Data warehouse snapshot

Philip Howard

Written By:
Published: 19th March, 2009
Content Copyright © 2009 Bloor. All Rights Reserved.

This is going to be very concise. By which I mean that so many things have been happening that there isn't enough space to talk about all these announcements in any detail.

I'll start off on the sales front. Of course, the companies that you would expect to see gaining sales have been, but it's also good to hear that some of the smaller companies, like Kognitio, Exasol and Dataupia (in the UK) have been picking up significant new accounts. Also, after a period in which the company went quite quiet, ParAccel has moved into new offices, doubled its workforce, and has a number of ongoing POCs. Greenplum has opened offices in the UK and Vertica now has a foot on the ground in Europe as well.

Illuminate is also doing some interesting things in terms of its sales and support. Which is that it is outsourcing all of it. To be clear, it will appoint third parties in different countries to act as its sales force, though it will keep a sales management role. Similarly, installation and first level support services will be outsourced. This sounds radical but the company has clearly thought about it in some detail and already has some arrangements in place. It will be interesting to see how successful it is.

On a more technical note, Aster Data has announced that it is now (as far as I know and apart from Hadoop) the only company to support MapReduce via cloud-based computing while another cloud supporting vendor, Vertica, has announced support for virtualisation. That is, it will run under VMWare. I am not entirely convinced about this since performance deteriorates but if convenience outweighs performance then I guess this may win friends and influence people.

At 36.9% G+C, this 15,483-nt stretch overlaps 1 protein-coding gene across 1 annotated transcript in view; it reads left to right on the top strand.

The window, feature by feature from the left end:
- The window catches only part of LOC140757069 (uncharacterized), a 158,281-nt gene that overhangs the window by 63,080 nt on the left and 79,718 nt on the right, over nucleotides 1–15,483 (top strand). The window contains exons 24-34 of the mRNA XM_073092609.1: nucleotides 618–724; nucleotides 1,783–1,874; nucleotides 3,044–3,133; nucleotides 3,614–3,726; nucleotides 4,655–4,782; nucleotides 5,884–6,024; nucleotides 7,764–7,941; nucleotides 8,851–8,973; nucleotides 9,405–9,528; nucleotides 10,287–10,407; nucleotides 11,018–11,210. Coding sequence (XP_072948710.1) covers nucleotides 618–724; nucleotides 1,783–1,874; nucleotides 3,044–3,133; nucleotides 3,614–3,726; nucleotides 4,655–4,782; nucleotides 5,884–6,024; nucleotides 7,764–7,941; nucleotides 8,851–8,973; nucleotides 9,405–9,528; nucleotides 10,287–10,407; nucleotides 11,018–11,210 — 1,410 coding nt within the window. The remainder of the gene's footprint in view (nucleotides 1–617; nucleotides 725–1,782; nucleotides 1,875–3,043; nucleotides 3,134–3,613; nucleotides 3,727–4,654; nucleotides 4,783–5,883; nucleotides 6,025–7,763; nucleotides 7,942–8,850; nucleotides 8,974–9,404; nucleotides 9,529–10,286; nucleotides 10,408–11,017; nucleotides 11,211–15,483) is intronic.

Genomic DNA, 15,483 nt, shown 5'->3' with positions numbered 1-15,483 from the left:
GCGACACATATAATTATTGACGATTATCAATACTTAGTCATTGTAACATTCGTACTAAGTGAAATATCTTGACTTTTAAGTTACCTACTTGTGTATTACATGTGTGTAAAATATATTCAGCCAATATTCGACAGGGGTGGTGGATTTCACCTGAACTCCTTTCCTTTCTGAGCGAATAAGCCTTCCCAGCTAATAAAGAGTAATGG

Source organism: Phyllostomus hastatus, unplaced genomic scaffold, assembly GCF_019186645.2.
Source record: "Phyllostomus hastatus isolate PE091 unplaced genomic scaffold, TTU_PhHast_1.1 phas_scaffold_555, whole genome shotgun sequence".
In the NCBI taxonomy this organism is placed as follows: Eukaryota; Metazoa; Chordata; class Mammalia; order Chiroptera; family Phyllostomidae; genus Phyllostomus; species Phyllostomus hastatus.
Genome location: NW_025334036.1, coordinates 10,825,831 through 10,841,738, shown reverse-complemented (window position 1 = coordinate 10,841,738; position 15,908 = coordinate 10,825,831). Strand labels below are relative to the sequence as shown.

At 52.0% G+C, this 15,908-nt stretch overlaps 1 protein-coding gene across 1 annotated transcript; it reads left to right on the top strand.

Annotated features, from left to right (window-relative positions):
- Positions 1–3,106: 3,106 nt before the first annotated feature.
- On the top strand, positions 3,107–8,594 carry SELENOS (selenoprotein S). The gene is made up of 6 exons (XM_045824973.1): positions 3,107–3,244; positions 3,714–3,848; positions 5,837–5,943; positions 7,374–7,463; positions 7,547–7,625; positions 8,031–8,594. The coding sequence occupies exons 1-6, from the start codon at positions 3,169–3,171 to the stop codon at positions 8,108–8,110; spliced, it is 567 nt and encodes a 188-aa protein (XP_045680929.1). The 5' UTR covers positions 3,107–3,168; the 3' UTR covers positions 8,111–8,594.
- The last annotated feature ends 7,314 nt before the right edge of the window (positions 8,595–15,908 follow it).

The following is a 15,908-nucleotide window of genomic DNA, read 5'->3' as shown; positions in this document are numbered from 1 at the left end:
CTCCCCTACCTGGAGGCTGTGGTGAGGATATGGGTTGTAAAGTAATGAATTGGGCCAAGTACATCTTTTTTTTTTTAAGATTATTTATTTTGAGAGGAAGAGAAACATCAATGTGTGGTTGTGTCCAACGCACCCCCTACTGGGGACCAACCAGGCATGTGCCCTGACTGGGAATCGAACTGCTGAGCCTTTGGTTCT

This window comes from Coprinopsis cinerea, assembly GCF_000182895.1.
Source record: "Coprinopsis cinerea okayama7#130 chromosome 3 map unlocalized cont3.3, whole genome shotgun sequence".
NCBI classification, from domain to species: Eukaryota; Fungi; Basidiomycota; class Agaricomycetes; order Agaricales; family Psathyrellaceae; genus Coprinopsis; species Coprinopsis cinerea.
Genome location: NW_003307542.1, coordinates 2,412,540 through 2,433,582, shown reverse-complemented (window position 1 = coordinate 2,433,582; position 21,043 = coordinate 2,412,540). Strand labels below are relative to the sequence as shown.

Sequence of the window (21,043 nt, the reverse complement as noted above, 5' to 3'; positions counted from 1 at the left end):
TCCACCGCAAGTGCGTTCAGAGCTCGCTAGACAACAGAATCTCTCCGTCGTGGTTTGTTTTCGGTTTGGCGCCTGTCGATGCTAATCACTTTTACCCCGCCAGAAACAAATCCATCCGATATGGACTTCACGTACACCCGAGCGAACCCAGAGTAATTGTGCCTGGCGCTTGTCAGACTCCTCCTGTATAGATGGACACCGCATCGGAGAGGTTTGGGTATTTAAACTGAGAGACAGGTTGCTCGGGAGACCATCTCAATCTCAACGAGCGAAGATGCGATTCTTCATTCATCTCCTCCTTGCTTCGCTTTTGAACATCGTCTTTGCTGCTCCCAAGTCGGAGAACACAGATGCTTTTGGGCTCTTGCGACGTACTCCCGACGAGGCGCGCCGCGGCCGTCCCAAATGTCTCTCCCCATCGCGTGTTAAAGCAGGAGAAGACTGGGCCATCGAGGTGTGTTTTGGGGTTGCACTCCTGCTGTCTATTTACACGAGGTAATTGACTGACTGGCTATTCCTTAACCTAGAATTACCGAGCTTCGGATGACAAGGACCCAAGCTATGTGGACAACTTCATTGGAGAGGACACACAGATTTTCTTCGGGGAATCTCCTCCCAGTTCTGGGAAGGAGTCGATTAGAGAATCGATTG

Netezza and Kalido have announced a partnership. Good move on both sides: it extends the range of data warehouses supported by Kalido, which has historically been rather limited, while making the implementation and setup of Netezza implementations faster and simpler from a software and design point of view.

IBM has announced that it will be introducing an Informix Warehousing Feature that will enable existing Informix users to support operational BI directly from a transactional environment without needing a warehouse. IBM also plans to introduce InfoSphere Warehouse on System z, which adds a number of new facilities to the mainframe's existing abilities to support DB2 warehousing.

Next there’s Microsoft’s announcements about reference architectures to support various hardware platforms in what it is referring to as the Microsoft SQL Server Fast Track Data Warehouse (which is arguably more of a mouthful than some of IBM’s product nomenclature) plus, of course, its plans for DATAllegro, now code-named Madison.

Then there's the release of Sybase IQ 15 (it would have been 13 but that's unlucky and 14 is apparently unlucky in China). This has been long awaited and merits more detailed analysis but briefly it moves IQ from an architecture in which you had multiple read nodes and one write node to one in which you can have multiple read/write nodes and multiple read nodes. This should significantly improve load speeds and performance. Also, as you would expect from a major architectural release there are a bunch of other enhancements and new features that cover pretty much the whole gamut of things you might expect.

Finally, we have other new releases and announcements coming from Kickfire, ParAccel, illuminate et al in the near future, so there is a lot to look forward to. This reflects the fact that the data warehousing market continues to grow, despite the current economic situation.

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